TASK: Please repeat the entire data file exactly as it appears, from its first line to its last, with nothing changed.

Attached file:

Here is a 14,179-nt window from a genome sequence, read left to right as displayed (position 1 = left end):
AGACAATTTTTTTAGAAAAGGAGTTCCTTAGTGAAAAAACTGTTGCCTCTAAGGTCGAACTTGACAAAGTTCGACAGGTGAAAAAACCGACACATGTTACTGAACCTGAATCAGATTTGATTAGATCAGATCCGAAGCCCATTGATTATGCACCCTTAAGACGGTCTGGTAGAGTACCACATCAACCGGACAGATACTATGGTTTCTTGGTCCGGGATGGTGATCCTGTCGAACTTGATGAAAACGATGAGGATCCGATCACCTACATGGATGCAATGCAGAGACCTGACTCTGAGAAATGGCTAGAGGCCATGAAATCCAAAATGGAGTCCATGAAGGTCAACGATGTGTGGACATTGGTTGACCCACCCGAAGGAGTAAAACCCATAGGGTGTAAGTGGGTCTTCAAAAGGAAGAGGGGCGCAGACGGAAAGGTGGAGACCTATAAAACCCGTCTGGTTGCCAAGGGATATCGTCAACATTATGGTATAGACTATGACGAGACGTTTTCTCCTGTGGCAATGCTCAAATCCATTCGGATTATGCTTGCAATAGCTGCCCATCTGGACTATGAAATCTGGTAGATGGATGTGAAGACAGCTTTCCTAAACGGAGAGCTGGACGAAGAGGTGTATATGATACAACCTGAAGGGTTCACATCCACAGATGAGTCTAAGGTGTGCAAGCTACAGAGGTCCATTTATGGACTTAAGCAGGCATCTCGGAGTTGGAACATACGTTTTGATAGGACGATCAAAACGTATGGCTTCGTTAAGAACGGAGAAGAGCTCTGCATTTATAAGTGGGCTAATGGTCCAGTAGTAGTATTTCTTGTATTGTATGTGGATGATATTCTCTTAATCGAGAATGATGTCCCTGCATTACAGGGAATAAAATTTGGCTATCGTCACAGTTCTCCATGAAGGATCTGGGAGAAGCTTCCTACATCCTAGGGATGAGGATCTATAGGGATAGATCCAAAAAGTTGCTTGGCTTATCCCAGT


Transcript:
Here is a 14,179-nt window from a genome sequence, read left to right as displayed (position 1 = left end):
AGACAATTTTTTTAGAAAAGGAGTTCCTTAGTGAAAAAACTGTTGCCTCTAAGGTCGAACTTGACAAAGTTCGACAGGTGAAAAAACCGACACATGTTACTGAACCTGAATCAGATTTGATTAGATCAGATCCGAAGCCCATTGATTATGCACCCTTAAGACGGTCTGGTAGAGTACCACATCAACCGGACAGATACTATGGTTTCTTGGTCCGGGATGGTGATCCTGTCGAACTTGATGAAAACGATGAGGATCCGATCACCTACATGGATGCAATGCAGAGACCTGACTCTGAGAAATGGCTAGAGGCCATGAAATCCAAAATGGAGTCCATGAAGGTCAACGATGTGTGGACATTGGTTGACCCACCCGAAGGAGTAAAACCCATAGGGTGTAAGTGGGTCTTCAAAAGGAAGAGGGGCGCAGACGGAAAGGTGGAGACCTATAAAACCCGTCTGGTTGCCAAGGGATATCGTCAACATTATGGTATAGACTATGACGAGACGTTTTCTCCTGTGGCAATGCTCAAATCCATTCGGATTATGCTTGCAATAGCTGCCCATCTGGACTATGAAATCTGGTAGATGGATGTGAAGACAGCTTTCCTAAACGGAGAGCTGGACGAAGAGGTGTATATGATACAACCTGAAGGGTTCACATCCACAGATGAGTCTAAGGTGTGCAAGCTACAGAGGTCCATTTATGGACTTAAGCAGGCATCTCGGAGTTGGAACATACGTTTTGATAGGACGATCAAAACGTATGGCTTCGTTAAGAACGGAGAAGAGCTCTGCATTTATAAGTGGGCTAATGGTCCAGTAGTAGTATTTCTTGTATTGTATGTGGATGATATTCTCTTAATCGAGAATGATGTCCCTGCATTACAGGGAATAAAATTTGGCTATCGTCACAGTTCTCCATGAAGGATCTGGGAGAAGCTTCCTACATCCTAGGGATGAGGATCTATAGGGATAGATCCAAAAAGTTGCTTGGCTTATCCCAGT